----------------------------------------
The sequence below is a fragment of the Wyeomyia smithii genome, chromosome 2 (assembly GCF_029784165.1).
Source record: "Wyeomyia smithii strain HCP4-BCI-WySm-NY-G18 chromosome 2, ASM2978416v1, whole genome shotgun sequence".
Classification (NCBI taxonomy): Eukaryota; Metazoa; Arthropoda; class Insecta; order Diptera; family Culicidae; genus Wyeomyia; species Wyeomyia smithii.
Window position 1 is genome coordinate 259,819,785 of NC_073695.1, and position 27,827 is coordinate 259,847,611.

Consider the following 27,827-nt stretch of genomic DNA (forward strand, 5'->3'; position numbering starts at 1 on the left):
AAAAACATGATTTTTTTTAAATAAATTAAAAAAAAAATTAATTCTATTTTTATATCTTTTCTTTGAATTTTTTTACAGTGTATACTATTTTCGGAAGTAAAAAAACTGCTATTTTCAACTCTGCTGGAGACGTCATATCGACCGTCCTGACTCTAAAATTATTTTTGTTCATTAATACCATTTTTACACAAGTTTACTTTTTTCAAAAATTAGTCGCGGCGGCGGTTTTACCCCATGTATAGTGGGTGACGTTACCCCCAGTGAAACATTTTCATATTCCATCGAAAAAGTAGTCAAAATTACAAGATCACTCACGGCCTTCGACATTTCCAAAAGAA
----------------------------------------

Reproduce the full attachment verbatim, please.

The sequence below is a fragment of the Wyeomyia smithii genome, chromosome 2 (assembly GCF_029784165.1).
Source record: "Wyeomyia smithii strain HCP4-BCI-WySm-NY-G18 chromosome 2, ASM2978416v1, whole genome shotgun sequence".
Classification (NCBI taxonomy): Eukaryota; Metazoa; Arthropoda; class Insecta; order Diptera; family Culicidae; genus Wyeomyia; species Wyeomyia smithii.
Window position 1 is genome coordinate 259,819,785 of NC_073695.1, and position 27,827 is coordinate 259,847,611.

Consider the following 27,827-nt stretch of genomic DNA (forward strand, 5'->3'; position numbering starts at 1 on the left):
AAAAACATGATTTTTTTTAAATAAATTAAAAAAAAAATTAATTCTATTTTTATATCTTTTCTTTGAATTTTTTTACAGTGTATACTATTTTCGGAAGTAAAAAAACTGCTATTTTCAACTCTGCTGGAGACGTCATATCGACCGTCCTGACTCTAAAATTATTTTTGTTCATTAATACCATTTTTACACAAGTTTACTTTTTTCAAAAATTAGTCGCGGCGGCGGTTTTACCCCATGTATAGTGGGTGACGTTACCCCCAGTGAAACATTTTCATATTCCATCGAAAAAGTAGTCAAAATTACAAGATCACTCACGGCCTTCGACATTTCCAAAAGAA